Author: Kirk Jackisch

The COVID-19 economy has forced rapid and significant changes in many business and pricing models globally. Most significantly, it has driven the rise of subscription pricing in industries that previously would not have considered a complete pricing strategy transformation necessary. In 2021, we are seeing three trends around subscription pricing which are game-changers and which both B2B and B2C businesses should be keeping a close eye on this year. Kirk Jackisch is the President of Iris Pricing Solutions. He can be reached at

The Pricing Advisor, March 2021

The truth is that subscription pricing is more than a trend – it’s been around for years now and is gaining momentum. Everything as a Service (EaaS) means that everything that used to be available as a one-time payment will now be available to purchase as a recurring payment. There are three trends around subscription pricing which are game-changers and which both B2B and B2C businesses should be keeping a close eye on this year.

Attaching Subscription Services to Hardware Purchases

Hardware as a Service (HaaS) models emerged alongside the IoT as early as a decade ago, and are now considered fairly standard software and hardware pricing strategies, especially in the B2B realm. Various companies have experimented in offering laptops, desktops, servers, software, wireless services, hardware, and cloud subscriptions with varying degrees of success. Having worked out most of the kinks, other industries are now following suit and emulating the IT industry’s best practices.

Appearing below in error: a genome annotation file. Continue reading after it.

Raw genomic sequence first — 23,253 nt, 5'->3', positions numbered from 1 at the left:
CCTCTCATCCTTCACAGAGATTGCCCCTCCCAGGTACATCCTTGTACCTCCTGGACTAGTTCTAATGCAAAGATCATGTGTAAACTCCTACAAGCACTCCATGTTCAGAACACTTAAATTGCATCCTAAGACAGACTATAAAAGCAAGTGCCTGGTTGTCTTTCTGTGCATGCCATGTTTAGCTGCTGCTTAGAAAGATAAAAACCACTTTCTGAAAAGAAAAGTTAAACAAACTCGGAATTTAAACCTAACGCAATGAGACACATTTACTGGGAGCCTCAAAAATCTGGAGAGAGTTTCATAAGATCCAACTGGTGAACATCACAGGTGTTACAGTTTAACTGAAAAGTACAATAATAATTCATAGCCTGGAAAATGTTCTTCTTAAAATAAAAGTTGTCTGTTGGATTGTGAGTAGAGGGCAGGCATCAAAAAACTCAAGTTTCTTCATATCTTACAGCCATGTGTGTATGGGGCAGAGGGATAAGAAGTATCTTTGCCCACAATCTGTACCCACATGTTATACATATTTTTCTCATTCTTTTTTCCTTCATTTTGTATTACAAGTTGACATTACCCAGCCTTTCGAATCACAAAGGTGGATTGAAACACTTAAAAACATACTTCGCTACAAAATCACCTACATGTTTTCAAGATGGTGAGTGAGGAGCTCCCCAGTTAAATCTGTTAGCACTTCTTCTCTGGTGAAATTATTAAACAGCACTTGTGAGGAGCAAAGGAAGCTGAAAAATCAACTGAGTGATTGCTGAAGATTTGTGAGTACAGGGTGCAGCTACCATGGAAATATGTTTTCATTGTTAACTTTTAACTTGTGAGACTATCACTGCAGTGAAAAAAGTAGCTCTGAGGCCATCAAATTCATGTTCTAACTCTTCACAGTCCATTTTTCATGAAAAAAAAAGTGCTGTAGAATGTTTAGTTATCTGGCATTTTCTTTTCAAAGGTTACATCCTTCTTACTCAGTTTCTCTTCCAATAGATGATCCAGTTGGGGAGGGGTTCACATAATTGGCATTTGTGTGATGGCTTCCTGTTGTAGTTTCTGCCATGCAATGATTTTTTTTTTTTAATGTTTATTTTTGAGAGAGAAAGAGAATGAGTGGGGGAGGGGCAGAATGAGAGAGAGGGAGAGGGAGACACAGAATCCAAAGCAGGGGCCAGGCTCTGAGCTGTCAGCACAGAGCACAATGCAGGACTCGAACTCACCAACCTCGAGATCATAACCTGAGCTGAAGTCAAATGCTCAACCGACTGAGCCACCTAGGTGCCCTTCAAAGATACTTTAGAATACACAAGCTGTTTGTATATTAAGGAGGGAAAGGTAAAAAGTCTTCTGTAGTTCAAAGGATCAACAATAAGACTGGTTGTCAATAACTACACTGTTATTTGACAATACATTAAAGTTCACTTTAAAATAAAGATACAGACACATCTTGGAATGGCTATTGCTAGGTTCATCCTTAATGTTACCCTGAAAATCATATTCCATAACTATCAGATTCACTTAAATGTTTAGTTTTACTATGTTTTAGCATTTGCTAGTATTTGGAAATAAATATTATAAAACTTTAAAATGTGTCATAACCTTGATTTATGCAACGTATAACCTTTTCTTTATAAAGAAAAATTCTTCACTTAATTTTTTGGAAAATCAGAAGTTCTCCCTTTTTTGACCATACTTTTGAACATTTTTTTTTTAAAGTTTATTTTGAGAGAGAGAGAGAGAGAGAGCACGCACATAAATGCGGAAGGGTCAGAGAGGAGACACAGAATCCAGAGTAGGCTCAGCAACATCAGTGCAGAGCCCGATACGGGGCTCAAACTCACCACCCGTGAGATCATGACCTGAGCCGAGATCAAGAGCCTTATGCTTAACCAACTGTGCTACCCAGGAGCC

It makes sense: when you think outside the box as to what the word “hardware” can encompass (any tool, machinery, equipment, or built “thing”), you can see the benefit of attaching a subscription to what was traditionally a one-time expense. This is a move that’s already been solidified within the IT and mobility industries. Smartphones, for example, are a piece of hardware that epitomize the subscription model in a way most of us are familiar with. Consumers sign a one, two, or three-year contract in which they pay a monthly fee for the phone and related services, usually with the option of upgrading to a new phone at the end of the term. In addition to a contract with the carrier, there are many third-party smartphone apps (like Spotify and Apple Music) that are subscription-based.

Now, other B2B and B2C industries are implementing similar strategies, capitalizing on this opportunity to secure recurring revenue. The automotive industry is one of the leaders. Elon Musk’s subscription updates for Tesla models was revolutionary and has spurred others, like Fisker Inc. CEO Henvrik Fisker’s recent announcement on LinkedIn stated that Fi-Pilot hardware will be standard on all Fisker Oceans and a subscription fee will be charged for the related software.